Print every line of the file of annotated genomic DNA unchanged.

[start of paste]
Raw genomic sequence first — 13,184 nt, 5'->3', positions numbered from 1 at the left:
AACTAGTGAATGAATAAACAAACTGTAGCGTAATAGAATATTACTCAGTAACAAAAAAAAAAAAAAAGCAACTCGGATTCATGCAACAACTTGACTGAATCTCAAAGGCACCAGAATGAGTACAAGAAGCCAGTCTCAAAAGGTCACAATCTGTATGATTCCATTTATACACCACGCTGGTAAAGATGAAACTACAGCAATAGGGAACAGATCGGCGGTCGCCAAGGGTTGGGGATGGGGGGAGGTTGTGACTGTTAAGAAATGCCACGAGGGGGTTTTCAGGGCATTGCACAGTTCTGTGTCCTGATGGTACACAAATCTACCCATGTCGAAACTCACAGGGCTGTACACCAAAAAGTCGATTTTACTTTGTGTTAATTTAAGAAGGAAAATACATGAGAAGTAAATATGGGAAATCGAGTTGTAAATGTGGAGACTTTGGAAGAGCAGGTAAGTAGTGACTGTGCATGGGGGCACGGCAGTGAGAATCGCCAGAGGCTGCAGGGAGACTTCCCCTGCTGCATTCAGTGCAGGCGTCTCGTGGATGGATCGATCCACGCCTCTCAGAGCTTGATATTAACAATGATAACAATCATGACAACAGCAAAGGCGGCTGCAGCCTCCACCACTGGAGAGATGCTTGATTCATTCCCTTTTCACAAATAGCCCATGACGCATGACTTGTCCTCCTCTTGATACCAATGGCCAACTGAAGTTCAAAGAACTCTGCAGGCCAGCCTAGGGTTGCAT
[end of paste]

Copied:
Raw genomic sequence first — 13,184 nt, 5'->3', positions numbered from 1 at the left:
AACTAGTGAATGAATAAACAAACTGTAGCGTAATAGAATATTACTCAGTAACAAAAAAAAAAAAAAAGCAACTCGGATTCATGCAACAACTTGACTGAATCTCAAAGGCACCAGAATGAGTACAAGAAGCCAGTCTCAAAAGGTCACAATCTGTATGATTCCATTTATACACCACGCTGGTAAAGATGAAACTACAGCAATAGGGAACAGATCGGCGGTCGCCAAGGGTTGGGGATGGGGGGAGGTTGTGACTGTTAAGAAATGCCACGAGGGGGTTTTCAGGGCATTGCACAGTTCTGTGTCCTGATGGTACACAAATCTACCCATGTCGAAACTCACAGGGCTGTACACCAAAAAGTCGATTTTACTTTGTGTTAATTTAAGAAGGAAAATACATGAGAAGTAAATATGGGAAATCGAGTTGTAAATGTGGAGACTTTGGAAGAGCAGGTAAGTAGTGACTGTGCATGGGGGCACGGCAGTGAGAATCGCCAGAGGCTGCAGGGAGACTTCCCCTGCTGCATTCAGTGCAGGCGTCTCGTGGATGGATCGATCCACGCCTCTCAGAGCTTGATATTAACAATGATAACAATCATGACAACAGCAAAGGCGGCTGCAGCCTCCACCACTGGAGAGATGCTTGATTCATTCCCTTTTCACAAATAGCCCATGACGCATGACTTGTCCTCCTCTTGATACCAATGGCCAACTGAAGTTCAAAGAACTCTGCAGGCCAGCCTAGGGTTGCAT